Your Dream Welded Aluminum Jet Boat Is Possible
What to look for "4 points" to consider that will narrow down your choices
If you are ready to jump from high-maintenance, shorter-life fiberglass boats to an all welded marine aluminum jet boat, you have a wide selection of welded aluminum boats to choose from. And if you a looking for a welded aluminum boat that you can use in the widest possible applications with the additional benefits of increased safety and lower maintenance costs, then it is time to also throw away the prop, in-fact just through away the outboard too and move up to a reliable long-life welded aluminum in-board jet boat.
- Due to higher production costs you can expect to pay 15% to 20% more for a well built welded aluminum boat versus a fiberglass. But the welded aluminum boat will last ten times longer, stand up to rougher use and extend where you can go exploring or fishing without worrying about passenger safety or damaging the boat. 95% of welded aluminum jet boat owners agree that the modest additional cost is easily justified over the long haul.
- Consider our 17 ft to 19ft inboard with V6 power an entry-level Aluminum Jet boat. This is a great design suitable for small family outings, 2 or 3 people fishing and 2 or 3 people skiing. An outboard will cost less initially in a boat of this size, but within 3 years that savings disappears and starts costing you more to continue to own. An inboard is a much smarter decision.
- For a mid-range welded Aluminum Jet boat, consider one of the mass-produced 20' to 21' inboard V-8 with an American Turbine or Kodiak Marine jet drive and a modified-delta hull, with lifting / turning strakes to improve tracking and reduce sliding turns. There are a least a dozen manufacturers serving the mid-range market.
- For a no-compromise state-of-the-art design in Inboard Aluminum Jet boats, consider a 20' to 24' inboard V-8. And insist upon the best hull and jet combination with a Radius Hull and a Hamilton 212 Turbo Jet. This decision will give you a superior handling, riding and performing boat. You will never regret spending just a little bit more to get the very best.
Jack LaFond of Young's Guide Service with one of our 24' "Fastwater" inboard boats
What to watch out for "8 Critical Questions" You Must Ask To Avoid Mistakes And Help you Get The Dream Boat You Have Always wanted
Watch out for un-scrupulous dealers and salespeople, whose only goal is to sell you anything before you get out the door. Check-out the boat you are considering. Never buy the first boat you see. Shop around. Become informed. You won't regret the time you spend up-front learning all you can.
Ask these 8 critical questions:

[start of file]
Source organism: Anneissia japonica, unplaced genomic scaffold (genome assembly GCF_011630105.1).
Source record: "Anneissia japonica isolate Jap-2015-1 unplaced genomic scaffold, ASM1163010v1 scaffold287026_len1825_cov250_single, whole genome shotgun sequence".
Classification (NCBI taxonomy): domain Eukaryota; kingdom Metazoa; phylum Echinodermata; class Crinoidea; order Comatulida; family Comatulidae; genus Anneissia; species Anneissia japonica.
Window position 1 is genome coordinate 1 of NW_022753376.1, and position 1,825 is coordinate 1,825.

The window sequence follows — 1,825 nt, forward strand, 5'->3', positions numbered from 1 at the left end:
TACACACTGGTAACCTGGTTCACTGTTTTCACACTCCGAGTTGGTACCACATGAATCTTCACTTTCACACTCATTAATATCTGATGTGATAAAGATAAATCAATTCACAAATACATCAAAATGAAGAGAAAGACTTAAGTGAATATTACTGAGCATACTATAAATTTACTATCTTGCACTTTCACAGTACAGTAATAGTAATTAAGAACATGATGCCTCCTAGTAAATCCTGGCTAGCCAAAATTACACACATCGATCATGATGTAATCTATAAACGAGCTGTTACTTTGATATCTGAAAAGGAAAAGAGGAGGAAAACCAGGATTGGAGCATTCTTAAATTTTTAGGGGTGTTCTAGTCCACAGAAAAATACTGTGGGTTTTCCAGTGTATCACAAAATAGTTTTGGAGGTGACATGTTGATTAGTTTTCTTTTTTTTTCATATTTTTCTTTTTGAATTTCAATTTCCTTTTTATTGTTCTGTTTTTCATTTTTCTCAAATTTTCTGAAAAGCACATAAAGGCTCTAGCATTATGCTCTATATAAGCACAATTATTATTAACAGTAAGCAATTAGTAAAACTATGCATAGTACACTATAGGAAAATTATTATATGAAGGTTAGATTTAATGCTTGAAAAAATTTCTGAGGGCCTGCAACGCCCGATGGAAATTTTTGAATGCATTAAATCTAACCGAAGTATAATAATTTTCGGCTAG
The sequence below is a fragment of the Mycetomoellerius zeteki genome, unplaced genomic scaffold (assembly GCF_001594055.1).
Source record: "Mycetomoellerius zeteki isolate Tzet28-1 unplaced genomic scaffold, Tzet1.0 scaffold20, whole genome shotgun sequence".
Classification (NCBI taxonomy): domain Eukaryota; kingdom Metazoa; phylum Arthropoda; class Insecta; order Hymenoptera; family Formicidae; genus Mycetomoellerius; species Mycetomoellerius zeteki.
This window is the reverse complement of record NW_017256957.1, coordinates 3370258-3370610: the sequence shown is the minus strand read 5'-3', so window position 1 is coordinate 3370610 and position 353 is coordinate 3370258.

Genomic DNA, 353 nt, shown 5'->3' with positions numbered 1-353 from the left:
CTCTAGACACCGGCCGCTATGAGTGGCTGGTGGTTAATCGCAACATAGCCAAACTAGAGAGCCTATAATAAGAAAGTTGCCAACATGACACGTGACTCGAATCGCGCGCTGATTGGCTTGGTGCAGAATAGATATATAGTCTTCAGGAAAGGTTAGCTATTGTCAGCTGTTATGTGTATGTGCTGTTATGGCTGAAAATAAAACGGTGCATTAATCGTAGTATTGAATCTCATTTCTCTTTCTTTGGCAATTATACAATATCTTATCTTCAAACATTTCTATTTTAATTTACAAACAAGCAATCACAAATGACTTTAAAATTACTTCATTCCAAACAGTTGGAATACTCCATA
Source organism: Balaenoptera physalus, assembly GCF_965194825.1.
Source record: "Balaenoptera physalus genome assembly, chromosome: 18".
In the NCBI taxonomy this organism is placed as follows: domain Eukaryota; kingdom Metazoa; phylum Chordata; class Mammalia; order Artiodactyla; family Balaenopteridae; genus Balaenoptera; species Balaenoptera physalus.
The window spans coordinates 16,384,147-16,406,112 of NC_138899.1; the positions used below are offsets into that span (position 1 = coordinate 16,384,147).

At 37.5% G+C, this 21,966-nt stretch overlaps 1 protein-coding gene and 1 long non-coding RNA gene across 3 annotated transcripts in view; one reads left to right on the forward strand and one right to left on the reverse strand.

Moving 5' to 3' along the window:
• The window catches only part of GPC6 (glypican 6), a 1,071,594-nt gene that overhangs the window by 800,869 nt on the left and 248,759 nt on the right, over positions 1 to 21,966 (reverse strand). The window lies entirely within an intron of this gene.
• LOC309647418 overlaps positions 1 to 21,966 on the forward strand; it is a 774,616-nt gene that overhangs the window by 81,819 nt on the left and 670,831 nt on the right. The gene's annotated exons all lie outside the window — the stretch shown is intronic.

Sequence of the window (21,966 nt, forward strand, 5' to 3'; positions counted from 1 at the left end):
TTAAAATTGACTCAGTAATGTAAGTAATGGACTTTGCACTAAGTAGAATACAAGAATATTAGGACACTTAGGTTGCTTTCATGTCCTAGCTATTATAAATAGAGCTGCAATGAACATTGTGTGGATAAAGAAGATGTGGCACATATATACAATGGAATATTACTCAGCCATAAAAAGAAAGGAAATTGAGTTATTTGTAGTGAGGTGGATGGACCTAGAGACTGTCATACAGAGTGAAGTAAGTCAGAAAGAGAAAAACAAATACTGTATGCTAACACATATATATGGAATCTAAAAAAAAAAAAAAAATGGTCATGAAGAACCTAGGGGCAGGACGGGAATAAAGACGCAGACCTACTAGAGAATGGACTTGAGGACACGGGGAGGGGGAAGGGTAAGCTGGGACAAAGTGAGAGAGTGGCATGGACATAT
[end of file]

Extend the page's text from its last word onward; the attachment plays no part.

- Is the engine the right size for most of your planned uses? To get you attention with a low price, unscrupulous salespeople may suggested an under-powered boat. Or to appeal to the male testosterone ego they may push you into the boat that has the biggest engine they offer, even if you are looking for a boat for no more than 2 or 3 people. Both under-powered and over-powered boats lead to unhappy boating.
- Is the hull skip-welded or continuous-welded? Make the salesperson prove to you that it is continuous-welded throughout.
- Are the 6 critical stress points reinforced (i.e. the bottom, transom, keel, engine mounts, jet mounts and gunnels)?
- Is there quality finishing or has the manufacturer covered up their mistakes with rough-coat paints and filler?
- What's standard and what's optional? Compare standard features between manufacturers. Some only offer 15 to 20 standard features to trick you with their low starting prices. For example, Rogue Jet Whitewater and Fastwater boats come with 51 standard features. And the Sportwater comes with 41 standard features.
- How does the boat handle and perform? Never, never buy any boat without first taking a demo ride to see first hand if it meets your objectives. If the dealer or manufacturer won't give you a "no-obligation" demo, they must be hiding something. Simply leave and find a seller with nothing to hide.
- What's the cost difference between an in-board and an out-board? To get you attention with a low price, salespeople & boat dealers commonly suggest an outboard instead of an inboard. Yes, it is true that an outboard will initially cost less, but if you plan to keep the boat more than three years the increased operational cost and maintenance costs of the outboard will eat away all your initial savings. So for a typical owner, who keeps their boat longer than 3 years, an inboard is a far better investment and it will also deliver superior performance, lower maintenance, and lower fuel consumption starting day one.
- What features do you really want on your dream boat? Finally, take the time to specify EXACTLY what you want and get it custom built for you. Don't accept someone else's idea of what you want. The delay of waiting while your boat is being built will payoff with years and years of pleasure.
If a no-comprise jet boat is what you are dreaming about, give Rogue Jet Boatworks a call or register here to arrange a personal touch-and-feel followed by the most satisfying on-water demonstration you will ever experience.
A Rogue Jet truly is "The Ultimate Aluminum Jet Boat Experience".
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